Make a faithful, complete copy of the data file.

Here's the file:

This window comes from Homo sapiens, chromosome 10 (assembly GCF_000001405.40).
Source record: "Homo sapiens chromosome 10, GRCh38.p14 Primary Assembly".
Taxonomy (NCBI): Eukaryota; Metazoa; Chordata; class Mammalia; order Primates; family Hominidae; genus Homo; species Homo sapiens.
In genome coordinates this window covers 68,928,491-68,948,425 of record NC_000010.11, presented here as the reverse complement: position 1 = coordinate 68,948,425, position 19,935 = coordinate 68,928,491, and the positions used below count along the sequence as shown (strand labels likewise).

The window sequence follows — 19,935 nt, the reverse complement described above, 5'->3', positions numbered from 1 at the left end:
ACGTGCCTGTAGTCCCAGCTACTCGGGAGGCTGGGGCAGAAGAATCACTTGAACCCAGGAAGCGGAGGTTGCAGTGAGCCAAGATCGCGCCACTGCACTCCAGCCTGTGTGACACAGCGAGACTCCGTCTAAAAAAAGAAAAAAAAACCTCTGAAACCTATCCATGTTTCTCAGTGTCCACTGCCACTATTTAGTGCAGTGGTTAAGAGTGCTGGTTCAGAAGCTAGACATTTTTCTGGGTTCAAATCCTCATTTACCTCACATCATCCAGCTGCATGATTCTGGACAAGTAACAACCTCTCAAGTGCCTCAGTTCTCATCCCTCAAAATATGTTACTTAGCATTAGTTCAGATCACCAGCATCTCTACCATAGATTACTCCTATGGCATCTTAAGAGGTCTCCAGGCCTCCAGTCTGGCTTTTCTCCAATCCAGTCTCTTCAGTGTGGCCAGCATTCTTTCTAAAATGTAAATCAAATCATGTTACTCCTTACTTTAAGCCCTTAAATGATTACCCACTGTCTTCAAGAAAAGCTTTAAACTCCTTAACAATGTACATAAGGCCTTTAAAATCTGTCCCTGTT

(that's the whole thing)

This window comes from Homo sapiens, chromosome 10 (assembly GCF_000001405.40).
Source record: "Homo sapiens chromosome 10, GRCh38.p14 Primary Assembly".
Taxonomy (NCBI): Eukaryota; Metazoa; Chordata; class Mammalia; order Primates; family Hominidae; genus Homo; species Homo sapiens.
In genome coordinates this window covers 68,928,491-68,948,425 of record NC_000010.11, presented here as the reverse complement: position 1 = coordinate 68,948,425, position 19,935 = coordinate 68,928,491, and the positions used below count along the sequence as shown (strand labels likewise).

The window sequence follows — 19,935 nt, the reverse complement described above, 5'->3', positions numbered from 1 at the left end:
ACGTGCCTGTAGTCCCAGCTACTCGGGAGGCTGGGGCAGAAGAATCACTTGAACCCAGGAAGCGGAGGTTGCAGTGAGCCAAGATCGCGCCACTGCACTCCAGCCTGTGTGACACAGCGAGACTCCGTCTAAAAAAAGAAAAAAAAACCTCTGAAACCTATCCATGTTTCTCAGTGTCCACTGCCACTATTTAGTGCAGTGGTTAAGAGTGCTGGTTCAGAAGCTAGACATTTTTCTGGGTTCAAATCCTCATTTACCTCACATCATCCAGCTGCATGATTCTGGACAAGTAACAACCTCTCAAGTGCCTCAGTTCTCATCCCTCAAAATATGTTACTTAGCATTAGTTCAGATCACCAGCATCTCTACCATAGATTACTCCTATGGCATCTTAAGAGGTCTCCAGGCCTCCAGTCTGGCTTTTCTCCAATCCAGTCTCTTCAGTGTGGCCAGCATTCTTTCTAAAATGTAAATCAAATCATGTTACTCCTTACTTTAAGCCCTTAAATGATTACCCACTGTCTTCAAGAAAAGCTTTAAACTCCTTAACAATGTACATAAGGCCTTTAAAATCTGTCCCTGTT